The Path To Obtaining Financial Compensation In The Aftermath Of A Baltimore Automobile Accident: Phase II
The previous article in this series details the various steps taken by my office after a Baltimore personal injury-causing event, as well as detailing that vial “first step” advice from an experienced personal injury attorney. Once the injured person has healed, the next step can commence.
Baltimore Personal Injury claim, Phase II: Demand and Negotiation.
When my client has reached a medical baseline, or what sometimes is called “maximum medical improvement”, the next phase in the claims process commences. When the injured person’s medical care has returned that person to their prior condition, those materials assembled throughout the investigatory phase of the claim are compiled and delivered to the insurance company along with a demand for monetary settlement. Within 30 to 60 days- I’ve found more often than not the industry standard- I will receive a response from the insurance company regarding their position on the claim. Some claims are denied, and, in my practice, these claims are moved promptly into the litigation phase discussed in more detail in the next article in this series. Other claims are “accepted” by the insurance company -at least in terms of responsibility for causing the accident. I would counsel the cautious and wary reader, who has not been through a personal injury claim negotiation with a savvy and experienced insurance claims adjuster, to observe the difference between “accepting” responsibility for causing a car accident and excepting responsibility for all claimed injuries caused by that car accident. I will assure you that just because an insurance company adjuster or attorney says “we agree” that our insured person caused this accident and is responsible for the consequences, does in no way mean that that same insurance company adjuster or attorney will not argue that none of the injuries complained of are actually related to the accident and therefore, although their insured person is responsible for causing the accident, they are not responsible for causing any injury.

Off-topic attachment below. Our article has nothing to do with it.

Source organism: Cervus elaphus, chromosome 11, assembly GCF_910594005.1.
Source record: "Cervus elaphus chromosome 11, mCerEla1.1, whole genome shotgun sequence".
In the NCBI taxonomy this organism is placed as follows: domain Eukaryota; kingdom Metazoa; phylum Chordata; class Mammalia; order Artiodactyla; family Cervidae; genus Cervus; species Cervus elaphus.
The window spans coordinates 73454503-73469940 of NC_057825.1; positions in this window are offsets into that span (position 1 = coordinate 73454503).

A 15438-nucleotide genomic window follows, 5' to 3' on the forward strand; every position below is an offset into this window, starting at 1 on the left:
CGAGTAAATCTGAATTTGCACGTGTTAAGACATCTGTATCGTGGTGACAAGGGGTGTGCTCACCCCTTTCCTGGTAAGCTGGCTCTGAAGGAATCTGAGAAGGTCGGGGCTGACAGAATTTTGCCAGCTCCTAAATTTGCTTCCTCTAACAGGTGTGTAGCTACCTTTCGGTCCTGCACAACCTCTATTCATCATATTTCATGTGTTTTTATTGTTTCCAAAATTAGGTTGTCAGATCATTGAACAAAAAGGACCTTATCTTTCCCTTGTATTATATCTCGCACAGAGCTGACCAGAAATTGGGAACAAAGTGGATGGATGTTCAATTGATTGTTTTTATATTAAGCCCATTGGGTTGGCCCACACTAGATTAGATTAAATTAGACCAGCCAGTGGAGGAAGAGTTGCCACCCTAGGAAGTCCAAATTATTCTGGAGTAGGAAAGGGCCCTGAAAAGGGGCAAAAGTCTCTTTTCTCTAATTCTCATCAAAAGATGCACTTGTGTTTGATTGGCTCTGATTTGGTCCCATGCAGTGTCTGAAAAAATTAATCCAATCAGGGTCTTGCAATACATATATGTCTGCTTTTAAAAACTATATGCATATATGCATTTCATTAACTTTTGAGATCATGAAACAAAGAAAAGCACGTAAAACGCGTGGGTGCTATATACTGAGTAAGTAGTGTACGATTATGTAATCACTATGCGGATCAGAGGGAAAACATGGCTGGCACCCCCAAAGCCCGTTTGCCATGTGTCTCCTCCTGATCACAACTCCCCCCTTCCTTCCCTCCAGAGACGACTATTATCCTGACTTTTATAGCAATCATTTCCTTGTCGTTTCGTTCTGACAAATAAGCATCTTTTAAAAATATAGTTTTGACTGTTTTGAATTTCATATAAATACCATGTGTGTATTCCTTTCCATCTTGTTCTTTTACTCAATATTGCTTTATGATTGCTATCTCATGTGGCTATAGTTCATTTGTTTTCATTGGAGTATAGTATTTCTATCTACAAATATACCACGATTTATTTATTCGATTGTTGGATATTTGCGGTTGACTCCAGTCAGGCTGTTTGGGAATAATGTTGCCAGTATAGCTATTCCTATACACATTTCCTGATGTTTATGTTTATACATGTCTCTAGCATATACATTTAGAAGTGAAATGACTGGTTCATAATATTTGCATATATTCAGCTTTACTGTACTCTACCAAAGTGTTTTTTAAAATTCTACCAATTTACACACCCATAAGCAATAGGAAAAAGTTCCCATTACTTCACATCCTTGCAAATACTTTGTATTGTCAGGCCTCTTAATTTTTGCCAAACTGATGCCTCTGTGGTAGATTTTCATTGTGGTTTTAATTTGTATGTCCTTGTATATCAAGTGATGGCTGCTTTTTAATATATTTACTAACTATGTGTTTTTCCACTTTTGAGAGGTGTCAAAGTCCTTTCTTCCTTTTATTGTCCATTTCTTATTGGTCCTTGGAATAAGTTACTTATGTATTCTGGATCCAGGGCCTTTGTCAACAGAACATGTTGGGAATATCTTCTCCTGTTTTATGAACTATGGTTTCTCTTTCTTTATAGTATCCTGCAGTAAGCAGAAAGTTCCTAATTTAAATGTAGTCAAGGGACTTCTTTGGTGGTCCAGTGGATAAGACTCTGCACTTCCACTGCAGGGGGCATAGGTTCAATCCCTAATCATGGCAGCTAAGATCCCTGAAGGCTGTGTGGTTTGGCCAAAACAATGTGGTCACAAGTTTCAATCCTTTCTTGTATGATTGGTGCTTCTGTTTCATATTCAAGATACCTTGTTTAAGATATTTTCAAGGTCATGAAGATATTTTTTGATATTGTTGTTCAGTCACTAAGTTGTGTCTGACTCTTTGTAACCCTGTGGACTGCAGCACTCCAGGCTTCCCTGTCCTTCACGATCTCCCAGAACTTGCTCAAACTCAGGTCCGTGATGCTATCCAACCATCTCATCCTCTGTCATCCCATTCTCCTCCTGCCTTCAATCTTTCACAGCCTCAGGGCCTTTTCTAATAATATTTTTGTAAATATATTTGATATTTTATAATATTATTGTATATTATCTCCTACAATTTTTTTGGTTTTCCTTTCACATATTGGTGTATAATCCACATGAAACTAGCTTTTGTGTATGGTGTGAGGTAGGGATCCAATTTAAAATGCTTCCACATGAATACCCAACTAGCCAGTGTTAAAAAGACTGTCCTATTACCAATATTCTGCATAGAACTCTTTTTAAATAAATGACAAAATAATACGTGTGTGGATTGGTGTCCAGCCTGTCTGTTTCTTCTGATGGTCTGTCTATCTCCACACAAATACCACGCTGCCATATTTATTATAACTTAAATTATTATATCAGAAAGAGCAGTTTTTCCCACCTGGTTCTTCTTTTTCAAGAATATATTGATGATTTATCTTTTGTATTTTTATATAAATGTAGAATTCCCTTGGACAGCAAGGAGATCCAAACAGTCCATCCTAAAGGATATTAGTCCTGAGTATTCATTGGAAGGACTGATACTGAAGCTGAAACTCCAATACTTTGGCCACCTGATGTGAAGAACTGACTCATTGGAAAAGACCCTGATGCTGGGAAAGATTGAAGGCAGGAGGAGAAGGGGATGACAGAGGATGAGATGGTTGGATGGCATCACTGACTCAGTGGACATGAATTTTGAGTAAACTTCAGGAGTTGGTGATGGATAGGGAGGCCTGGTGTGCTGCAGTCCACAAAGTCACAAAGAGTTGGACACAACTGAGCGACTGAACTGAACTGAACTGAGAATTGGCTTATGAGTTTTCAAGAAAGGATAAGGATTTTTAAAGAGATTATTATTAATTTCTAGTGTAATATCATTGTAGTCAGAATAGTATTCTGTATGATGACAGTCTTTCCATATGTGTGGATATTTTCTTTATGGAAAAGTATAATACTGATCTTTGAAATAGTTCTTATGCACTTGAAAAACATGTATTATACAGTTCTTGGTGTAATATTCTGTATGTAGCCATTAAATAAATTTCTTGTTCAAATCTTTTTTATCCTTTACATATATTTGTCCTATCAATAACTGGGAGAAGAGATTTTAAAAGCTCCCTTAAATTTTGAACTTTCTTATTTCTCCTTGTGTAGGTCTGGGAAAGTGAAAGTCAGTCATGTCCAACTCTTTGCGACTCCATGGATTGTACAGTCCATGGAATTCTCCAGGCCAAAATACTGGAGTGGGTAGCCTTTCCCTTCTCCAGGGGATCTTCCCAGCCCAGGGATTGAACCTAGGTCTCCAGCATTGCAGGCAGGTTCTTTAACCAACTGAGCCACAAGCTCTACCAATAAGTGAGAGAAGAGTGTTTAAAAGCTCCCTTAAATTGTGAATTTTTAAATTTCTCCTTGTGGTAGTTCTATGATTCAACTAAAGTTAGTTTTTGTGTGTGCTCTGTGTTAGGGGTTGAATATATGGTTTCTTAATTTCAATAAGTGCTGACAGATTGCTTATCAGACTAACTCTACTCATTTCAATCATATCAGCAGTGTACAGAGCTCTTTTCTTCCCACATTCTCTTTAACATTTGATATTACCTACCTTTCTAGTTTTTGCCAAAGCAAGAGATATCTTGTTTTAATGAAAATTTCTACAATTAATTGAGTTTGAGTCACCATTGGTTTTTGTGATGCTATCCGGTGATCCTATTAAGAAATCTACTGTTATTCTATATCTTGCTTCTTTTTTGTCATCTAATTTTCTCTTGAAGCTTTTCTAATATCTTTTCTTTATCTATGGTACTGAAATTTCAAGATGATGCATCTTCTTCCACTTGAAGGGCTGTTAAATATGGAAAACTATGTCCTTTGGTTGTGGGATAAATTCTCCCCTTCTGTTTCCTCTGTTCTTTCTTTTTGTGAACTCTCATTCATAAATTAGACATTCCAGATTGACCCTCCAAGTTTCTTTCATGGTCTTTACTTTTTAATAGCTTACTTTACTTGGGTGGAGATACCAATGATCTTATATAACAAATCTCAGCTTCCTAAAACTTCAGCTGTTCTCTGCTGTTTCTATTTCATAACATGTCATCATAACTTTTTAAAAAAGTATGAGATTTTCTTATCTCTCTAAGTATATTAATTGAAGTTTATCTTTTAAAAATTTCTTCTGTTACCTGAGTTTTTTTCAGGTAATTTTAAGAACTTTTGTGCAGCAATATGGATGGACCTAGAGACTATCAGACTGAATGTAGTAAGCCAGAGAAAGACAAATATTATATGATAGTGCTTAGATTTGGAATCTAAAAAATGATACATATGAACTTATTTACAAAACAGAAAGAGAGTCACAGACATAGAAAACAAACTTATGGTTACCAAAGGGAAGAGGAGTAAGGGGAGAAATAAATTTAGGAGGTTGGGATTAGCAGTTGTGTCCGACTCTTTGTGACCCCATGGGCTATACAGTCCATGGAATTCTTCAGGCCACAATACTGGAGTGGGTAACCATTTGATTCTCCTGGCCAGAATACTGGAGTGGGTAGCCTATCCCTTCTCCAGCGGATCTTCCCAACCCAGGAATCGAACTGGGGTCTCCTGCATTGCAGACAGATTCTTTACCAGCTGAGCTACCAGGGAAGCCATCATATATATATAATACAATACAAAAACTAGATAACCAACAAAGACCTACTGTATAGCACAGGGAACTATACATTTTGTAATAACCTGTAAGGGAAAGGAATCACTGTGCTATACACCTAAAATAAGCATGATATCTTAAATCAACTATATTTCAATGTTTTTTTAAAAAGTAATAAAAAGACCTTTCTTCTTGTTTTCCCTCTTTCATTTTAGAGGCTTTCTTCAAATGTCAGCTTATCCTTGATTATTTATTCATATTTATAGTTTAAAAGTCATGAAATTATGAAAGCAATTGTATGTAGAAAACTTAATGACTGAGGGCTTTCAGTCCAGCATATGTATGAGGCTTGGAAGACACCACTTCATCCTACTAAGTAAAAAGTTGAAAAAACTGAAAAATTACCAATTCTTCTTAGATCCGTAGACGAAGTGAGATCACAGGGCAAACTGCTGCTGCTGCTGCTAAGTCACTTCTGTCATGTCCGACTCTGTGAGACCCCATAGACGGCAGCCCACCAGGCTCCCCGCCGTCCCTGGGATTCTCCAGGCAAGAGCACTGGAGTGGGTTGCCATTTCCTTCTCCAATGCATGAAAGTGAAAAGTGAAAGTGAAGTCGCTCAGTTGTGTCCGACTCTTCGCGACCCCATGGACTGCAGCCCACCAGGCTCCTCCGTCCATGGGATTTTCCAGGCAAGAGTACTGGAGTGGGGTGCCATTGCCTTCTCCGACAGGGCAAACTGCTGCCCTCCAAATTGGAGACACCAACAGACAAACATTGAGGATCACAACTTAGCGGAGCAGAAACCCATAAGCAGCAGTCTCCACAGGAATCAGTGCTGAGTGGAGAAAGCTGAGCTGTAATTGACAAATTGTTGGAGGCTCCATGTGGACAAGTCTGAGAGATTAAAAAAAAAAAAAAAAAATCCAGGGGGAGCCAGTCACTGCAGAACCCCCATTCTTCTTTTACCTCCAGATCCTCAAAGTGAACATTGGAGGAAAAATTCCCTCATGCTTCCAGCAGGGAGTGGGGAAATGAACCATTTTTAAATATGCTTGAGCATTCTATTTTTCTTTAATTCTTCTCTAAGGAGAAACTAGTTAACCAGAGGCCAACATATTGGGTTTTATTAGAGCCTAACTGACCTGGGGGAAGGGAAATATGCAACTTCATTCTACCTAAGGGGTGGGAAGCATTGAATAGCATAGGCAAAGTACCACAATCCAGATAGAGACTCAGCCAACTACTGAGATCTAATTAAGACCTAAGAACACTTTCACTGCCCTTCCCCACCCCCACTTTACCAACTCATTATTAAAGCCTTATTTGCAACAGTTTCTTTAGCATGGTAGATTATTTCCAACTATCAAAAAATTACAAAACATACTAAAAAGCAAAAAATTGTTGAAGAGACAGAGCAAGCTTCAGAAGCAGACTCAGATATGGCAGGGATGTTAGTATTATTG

After the parties exchanged their initial positions by the demand and response, there is typically a period during which negotiations occur. During this phase, in some instances, additional information in the form of medical records, or bills are obtained. In rare instances, an additional piece of evidence, such as a doctor’s opinion, or a piece of video surveillance, might change the negotiation landscape. It is true that in the arena of personal injury claims, most claims settle before trial. Indeed, perhaps most claims resolve at the pre-litigation or “pre-suit” phase. We are talking, here, about the stage at which the information needed to fully articulate and present the claim is available, and it indeed has been presented to a liability insurance company claims adjuster. This phase begins at demand and concludes before filing a lawsuit in court. If the claim can be resolved in such a fashion at this juncture- it will be. However, many insurance companies do not present reasonable settlement offers at this time [or at all]. When negotiations are not fruitful- when for example, an insurance company, adopts a patently unreasonable position and makes an offer, or series of offers, that have no chance of getting the claim resolved-that litigation is the only next step.